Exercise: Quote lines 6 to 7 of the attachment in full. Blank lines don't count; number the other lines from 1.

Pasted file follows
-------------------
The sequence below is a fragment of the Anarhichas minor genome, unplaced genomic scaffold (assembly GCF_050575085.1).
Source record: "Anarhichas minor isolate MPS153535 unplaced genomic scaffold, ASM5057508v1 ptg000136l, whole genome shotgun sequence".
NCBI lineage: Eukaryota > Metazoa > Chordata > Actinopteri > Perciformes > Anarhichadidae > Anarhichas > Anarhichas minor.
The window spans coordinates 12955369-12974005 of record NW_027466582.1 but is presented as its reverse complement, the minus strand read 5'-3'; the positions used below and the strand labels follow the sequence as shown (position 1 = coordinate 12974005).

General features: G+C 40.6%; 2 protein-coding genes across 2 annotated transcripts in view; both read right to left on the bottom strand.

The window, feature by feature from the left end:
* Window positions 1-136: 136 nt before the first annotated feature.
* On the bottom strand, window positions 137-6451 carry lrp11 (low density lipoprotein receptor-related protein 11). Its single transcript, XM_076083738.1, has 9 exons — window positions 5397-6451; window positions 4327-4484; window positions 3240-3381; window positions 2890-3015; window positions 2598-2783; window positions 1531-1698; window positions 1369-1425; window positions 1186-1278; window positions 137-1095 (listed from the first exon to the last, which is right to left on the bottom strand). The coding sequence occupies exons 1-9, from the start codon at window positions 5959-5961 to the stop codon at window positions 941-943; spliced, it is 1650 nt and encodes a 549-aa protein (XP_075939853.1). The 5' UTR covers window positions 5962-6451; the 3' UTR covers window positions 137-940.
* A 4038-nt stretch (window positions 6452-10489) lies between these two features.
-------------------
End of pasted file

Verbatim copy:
The window, feature by feature from the left end:
* Window positions 1-136: 136 nt before the first annotated feature.